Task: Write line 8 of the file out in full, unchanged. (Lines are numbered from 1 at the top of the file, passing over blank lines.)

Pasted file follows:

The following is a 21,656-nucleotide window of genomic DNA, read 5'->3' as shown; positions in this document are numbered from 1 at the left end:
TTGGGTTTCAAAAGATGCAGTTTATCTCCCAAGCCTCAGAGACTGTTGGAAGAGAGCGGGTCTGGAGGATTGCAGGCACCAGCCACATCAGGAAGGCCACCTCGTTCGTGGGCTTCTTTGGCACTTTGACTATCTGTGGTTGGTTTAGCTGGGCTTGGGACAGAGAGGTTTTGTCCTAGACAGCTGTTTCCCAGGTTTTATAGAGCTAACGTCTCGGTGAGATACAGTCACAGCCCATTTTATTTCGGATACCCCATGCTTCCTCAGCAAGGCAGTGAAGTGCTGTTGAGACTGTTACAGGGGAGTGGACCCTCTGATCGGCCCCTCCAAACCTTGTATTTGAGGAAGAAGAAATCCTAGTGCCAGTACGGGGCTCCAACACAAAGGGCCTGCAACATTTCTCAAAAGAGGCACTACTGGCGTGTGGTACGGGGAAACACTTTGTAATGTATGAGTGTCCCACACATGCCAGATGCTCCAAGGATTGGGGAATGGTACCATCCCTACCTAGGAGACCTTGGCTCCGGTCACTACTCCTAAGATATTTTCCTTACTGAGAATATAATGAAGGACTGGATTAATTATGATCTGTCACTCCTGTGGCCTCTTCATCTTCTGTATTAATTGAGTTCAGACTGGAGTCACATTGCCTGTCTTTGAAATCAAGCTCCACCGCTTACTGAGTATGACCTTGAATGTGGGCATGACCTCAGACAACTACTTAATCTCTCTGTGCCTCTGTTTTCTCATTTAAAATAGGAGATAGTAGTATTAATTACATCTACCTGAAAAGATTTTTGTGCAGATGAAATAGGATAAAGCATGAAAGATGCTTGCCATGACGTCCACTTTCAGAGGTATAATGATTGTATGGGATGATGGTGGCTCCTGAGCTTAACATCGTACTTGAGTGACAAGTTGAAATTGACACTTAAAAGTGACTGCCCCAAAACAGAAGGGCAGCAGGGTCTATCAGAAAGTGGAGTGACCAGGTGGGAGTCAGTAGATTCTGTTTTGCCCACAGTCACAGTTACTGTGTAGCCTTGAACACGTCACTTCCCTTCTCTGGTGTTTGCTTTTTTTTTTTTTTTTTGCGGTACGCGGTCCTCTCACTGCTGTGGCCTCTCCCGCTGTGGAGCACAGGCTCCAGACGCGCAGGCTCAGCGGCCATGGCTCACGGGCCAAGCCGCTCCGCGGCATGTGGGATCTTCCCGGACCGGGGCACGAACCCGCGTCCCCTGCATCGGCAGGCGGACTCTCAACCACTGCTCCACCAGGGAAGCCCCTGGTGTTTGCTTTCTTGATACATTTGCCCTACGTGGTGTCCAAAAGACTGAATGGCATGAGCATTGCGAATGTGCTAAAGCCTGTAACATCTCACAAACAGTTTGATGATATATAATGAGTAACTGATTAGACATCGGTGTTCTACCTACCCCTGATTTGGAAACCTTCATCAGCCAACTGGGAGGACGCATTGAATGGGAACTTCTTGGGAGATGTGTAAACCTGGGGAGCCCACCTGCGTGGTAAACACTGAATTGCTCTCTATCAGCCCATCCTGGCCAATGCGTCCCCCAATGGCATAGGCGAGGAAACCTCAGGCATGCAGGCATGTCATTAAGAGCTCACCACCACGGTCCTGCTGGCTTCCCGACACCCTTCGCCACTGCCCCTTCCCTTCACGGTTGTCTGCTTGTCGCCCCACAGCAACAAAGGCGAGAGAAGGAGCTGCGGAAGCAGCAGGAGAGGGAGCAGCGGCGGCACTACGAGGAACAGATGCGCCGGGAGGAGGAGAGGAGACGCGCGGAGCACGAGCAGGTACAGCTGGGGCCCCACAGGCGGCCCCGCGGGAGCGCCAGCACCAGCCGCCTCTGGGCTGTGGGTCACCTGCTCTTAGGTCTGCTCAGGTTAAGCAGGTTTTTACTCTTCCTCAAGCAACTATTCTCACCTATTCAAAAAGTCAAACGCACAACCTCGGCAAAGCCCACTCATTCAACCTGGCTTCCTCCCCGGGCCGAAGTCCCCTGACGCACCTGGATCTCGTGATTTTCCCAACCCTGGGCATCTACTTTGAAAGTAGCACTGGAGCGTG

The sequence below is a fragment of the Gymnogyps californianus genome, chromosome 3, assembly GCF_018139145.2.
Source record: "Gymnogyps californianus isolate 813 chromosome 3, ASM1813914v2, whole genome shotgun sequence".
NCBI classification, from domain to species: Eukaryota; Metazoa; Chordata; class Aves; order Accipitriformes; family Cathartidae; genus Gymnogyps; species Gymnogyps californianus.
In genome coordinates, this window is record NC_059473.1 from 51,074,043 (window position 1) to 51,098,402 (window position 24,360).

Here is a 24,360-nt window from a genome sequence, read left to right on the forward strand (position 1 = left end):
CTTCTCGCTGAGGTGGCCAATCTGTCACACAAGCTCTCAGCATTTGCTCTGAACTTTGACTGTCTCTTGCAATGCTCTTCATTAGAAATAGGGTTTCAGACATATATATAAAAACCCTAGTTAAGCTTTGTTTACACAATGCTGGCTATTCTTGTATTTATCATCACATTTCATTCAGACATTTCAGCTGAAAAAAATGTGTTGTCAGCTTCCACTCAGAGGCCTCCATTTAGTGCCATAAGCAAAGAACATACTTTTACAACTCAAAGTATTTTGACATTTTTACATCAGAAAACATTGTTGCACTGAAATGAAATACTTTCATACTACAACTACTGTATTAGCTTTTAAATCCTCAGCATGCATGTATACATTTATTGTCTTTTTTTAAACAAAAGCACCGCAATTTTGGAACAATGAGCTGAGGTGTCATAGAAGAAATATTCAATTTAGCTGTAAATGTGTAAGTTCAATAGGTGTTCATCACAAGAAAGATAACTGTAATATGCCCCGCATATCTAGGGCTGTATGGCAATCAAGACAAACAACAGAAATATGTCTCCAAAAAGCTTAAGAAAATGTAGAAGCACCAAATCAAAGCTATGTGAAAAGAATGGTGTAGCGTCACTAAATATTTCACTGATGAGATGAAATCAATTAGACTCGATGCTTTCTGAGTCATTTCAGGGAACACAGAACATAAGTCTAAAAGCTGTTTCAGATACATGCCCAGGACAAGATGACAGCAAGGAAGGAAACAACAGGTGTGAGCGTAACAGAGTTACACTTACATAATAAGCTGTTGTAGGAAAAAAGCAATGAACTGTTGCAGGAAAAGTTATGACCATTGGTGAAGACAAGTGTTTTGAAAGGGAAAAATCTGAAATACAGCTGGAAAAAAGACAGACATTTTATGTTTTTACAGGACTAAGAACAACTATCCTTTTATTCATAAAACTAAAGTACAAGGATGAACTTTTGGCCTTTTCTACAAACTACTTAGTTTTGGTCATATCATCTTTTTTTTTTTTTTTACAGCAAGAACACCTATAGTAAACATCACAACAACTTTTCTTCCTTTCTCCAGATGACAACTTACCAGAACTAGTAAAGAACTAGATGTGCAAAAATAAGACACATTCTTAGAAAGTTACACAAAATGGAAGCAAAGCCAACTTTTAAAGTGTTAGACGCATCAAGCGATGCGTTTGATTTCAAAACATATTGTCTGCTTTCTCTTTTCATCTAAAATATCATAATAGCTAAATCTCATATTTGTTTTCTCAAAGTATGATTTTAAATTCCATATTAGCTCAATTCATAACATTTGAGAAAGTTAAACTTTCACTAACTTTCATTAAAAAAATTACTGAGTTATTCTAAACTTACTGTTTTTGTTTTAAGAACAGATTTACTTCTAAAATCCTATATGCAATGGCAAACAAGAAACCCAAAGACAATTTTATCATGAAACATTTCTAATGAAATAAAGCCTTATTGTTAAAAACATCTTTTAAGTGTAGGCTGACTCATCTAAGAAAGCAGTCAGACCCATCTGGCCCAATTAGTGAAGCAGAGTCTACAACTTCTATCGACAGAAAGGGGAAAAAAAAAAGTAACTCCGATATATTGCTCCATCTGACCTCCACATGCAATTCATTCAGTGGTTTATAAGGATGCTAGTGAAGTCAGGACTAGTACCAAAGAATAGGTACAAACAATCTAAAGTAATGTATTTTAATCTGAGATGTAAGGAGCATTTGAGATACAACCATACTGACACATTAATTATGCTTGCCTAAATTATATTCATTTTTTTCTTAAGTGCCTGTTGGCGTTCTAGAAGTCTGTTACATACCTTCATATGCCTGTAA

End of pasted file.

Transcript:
CTTCTCGCTGAGGTGGCCAATCTGTCACACAAGCTCTCAGCATTTGCTCTGAACTTTGACTGTCTCTTGCAATGCTCTTCATTAGAAATAGGGTTTCAGACATATATATAAAAACCCTAGTTAAGCTTTGTTTACACAATGCTGGCTATTCTTGTATTTATCATCACATTTCATTCAGACATTTCAGCTGAAAAAAATGTGTTGTCAGCTTCCACTCAGAGGCCTCCATTTAGTGCCATAAGCAAAGAACATACTTTTACAACTCAAAGTATTTTGACATTTTTACATCAGAAAACATTGTTGCACTGAAATGAAATACTTTCATACTACAACTACTGTATTAGCTTTTAAATCCTCAGCATGCATGTATACATTTATTGTCTTTTTTTAAACAAAAGCACCGCAATTTTGGAACAATGAGCTGAGGTGTCATAGAAGAAATATTCAATTTAGCTGTAAATGTGTAAGTTCAATAGGTGTTCATCACAAGAAAGATAACTGTAATATGCCCCGCATATCTAGGGCTGTATGGCAATCAAGACAAACAACAGAAATATGTCTCCAAAAAGCTTAAGAAAATGTAGAAGCACCAAATCAAAGCTATGTGAAAAGAATGGTGTAGCGTCACTAAATATTTCACTGATGAGATGAAATCAATTAGACTCGATGCTTTCTGAGTCATTTCAGGGAACACAGAACATAAGTCTAAAAGCTGTTTCAGATACATGCCCAGGACAAGATGACAGCAAGGAAGGAAACAACAGGTGTGAGCGTAACAGAGTTACACTTACATAATAAGCTGTTGTAGGAAAAAAGCAATGAACTGTTGCAGGAAAAGTTATGACCATTGGTGAAGACAAGTGTTTTGAAAGGGAAAAATCTGAAATACAGCTGGAAAAAAGACAGACATTTTATGTTTTTACAGGACTAAGAACAACTATCCTTTTATTCATAAAACTAAAGTACAAGGATGAACTTTTGGCCTTTTCTACAAACTACTTAGTTTTGGTCATATCATCTTTTTTTTTTTTTTTACAGCAAGAACACCTATAGTAAACATCACAACAACTTTTCTTCCTTTCTCCAGATGACAACTTACCAGAACTAGTAAAGAACTAGATGTGCAAAAATAAGACACATTCTTAGAAAGTTACACAAAATGGAAGCAAAGCCAACTTTTAAAGTGTTAGACGCATCAAGCGATGCGTTTGATTTCAAAACATATTGTCTGCTTTCTCTTTTCATCTAAAATATCATAATAGCTAAATCTCATATTTGTTTTCTCAAAGTATGATTTTAAATTCCATATTAGCTCAATTCATAACATTTGAGAAAGTTAAACTTTCACTAACTTTCATTAAAAAAATTACTGAGTTATTCTAAACTTACTGTTTTTGTTTTAAGAACAGATTTACTTCTAAAATCCTATATGCAATGGCAAACAAGAAACCCAAAGACAATTTTATCATGAAACATTTCTAATGAAATAAAGCCTTATTGTTAAAAACATCTTTTAAGTGTAGGCTGACTCATCTAAGAAAGCAGTCAGACCCATCTGGCCCAATTAGTGAAGCAGAGTCTACAACTTCTATCGACAGAAAGGGGAAAAAAAAAAGTAACTCCGATATATTGCTCCATCTGACCTCCACATGCAATTCATTCAGTGGTTTATAAGGATGCTAGTGAAGTCAGGACTAGTACCAAAGAATAGGTACAAACAATCTAAAGTAATGTATTTTAATCTGAGATGTAAGGAGCATTTGAGATACAACCATACTGACACATTAATTATGCTTGCCTAAATTATATTCATTTTTTTCTTAAGTGCCTGTTGGCGTTCTAGAAGTCTGTTACATACCTTCATATGCCTGTAA